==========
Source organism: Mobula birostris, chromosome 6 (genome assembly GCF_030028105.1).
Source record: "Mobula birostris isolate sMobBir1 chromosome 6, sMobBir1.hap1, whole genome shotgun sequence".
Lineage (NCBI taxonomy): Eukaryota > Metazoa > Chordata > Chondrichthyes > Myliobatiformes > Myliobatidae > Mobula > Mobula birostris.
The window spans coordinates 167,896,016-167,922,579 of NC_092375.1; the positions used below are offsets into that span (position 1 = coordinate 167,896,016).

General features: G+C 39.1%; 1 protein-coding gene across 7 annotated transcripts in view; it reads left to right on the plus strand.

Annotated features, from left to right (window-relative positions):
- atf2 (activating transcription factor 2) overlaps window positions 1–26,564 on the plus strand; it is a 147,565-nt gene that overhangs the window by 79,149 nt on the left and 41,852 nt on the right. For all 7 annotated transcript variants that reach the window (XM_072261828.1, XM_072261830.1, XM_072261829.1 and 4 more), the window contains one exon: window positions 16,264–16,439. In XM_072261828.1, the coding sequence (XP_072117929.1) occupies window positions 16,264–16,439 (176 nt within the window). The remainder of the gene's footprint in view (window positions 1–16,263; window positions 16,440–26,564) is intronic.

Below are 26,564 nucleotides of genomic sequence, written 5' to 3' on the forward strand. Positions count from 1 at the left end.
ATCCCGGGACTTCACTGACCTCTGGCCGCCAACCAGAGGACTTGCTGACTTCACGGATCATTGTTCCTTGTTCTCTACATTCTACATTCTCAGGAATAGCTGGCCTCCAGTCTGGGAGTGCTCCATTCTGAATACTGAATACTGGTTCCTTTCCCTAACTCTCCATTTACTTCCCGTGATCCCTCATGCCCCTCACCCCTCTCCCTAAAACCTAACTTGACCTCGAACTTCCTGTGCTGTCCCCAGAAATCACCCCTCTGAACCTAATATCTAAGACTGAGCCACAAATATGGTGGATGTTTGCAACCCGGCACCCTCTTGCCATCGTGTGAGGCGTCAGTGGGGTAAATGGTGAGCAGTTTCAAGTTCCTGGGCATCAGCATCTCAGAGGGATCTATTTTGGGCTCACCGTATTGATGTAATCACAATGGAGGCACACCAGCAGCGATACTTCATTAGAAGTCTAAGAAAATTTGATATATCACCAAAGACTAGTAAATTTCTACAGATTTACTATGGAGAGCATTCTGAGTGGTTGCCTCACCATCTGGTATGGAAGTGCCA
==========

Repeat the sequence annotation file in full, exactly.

Source organism: Mobula birostris, chromosome 6 (genome assembly GCF_030028105.1).
Source record: "Mobula birostris isolate sMobBir1 chromosome 6, sMobBir1.hap1, whole genome shotgun sequence".
Lineage (NCBI taxonomy): Eukaryota > Metazoa > Chordata > Chondrichthyes > Myliobatiformes > Myliobatidae > Mobula > Mobula birostris.
The window spans coordinates 167,896,016-167,922,579 of NC_092375.1; the positions used below are offsets into that span (position 1 = coordinate 167,896,016).

General features: G+C 39.1%; 1 protein-coding gene across 7 annotated transcripts in view; it reads left to right on the plus strand.

Annotated features, from left to right (window-relative positions):
- atf2 (activating transcription factor 2) overlaps window positions 1–26,564 on the plus strand; it is a 147,565-nt gene that overhangs the window by 79,149 nt on the left and 41,852 nt on the right. For all 7 annotated transcript variants that reach the window (XM_072261828.1, XM_072261830.1, XM_072261829.1 and 4 more), the window contains one exon: window positions 16,264–16,439. In XM_072261828.1, the coding sequence (XP_072117929.1) occupies window positions 16,264–16,439 (176 nt within the window). The remainder of the gene's footprint in view (window positions 1–16,263; window positions 16,440–26,564) is intronic.

Below are 26,564 nucleotides of genomic sequence, written 5' to 3' on the forward strand. Positions count from 1 at the left end.
ATCCCGGGACTTCACTGACCTCTGGCCGCCAACCAGAGGACTTGCTGACTTCACGGATCATTGTTCCTTGTTCTCTACATTCTACATTCTCAGGAATAGCTGGCCTCCAGTCTGGGAGTGCTCCATTCTGAATACTGAATACTGGTTCCTTTCCCTAACTCTCCATTTACTTCCCGTGATCCCTCATGCCCCTCACCCCTCTCCCTAAAACCTAACTTGACCTCGAACTTCCTGTGCTGTCCCCAGAAATCACCCCTCTGAACCTAATATCTAAGACTGAGCCACAAATATGGTGGATGTTTGCAACCCGGCACCCTCTTGCCATCGTGTGAGGCGTCAGTGGGGTAAATGGTGAGCAGTTTCAAGTTCCTGGGCATCAGCATCTCAGAGGGATCTATTTTGGGCTCACCGTATTGATGTAATCACAATGGAGGCACACCAGCAGCGATACTTCATTAGAAGTCTAAGAAAATTTGATATATCACCAAAGACTAGTAAATTTCTACAGATTTACTATGGAGAGCATTCTGAGTGGTTGCCTCACCATCTGGTATGGAAGTGCCA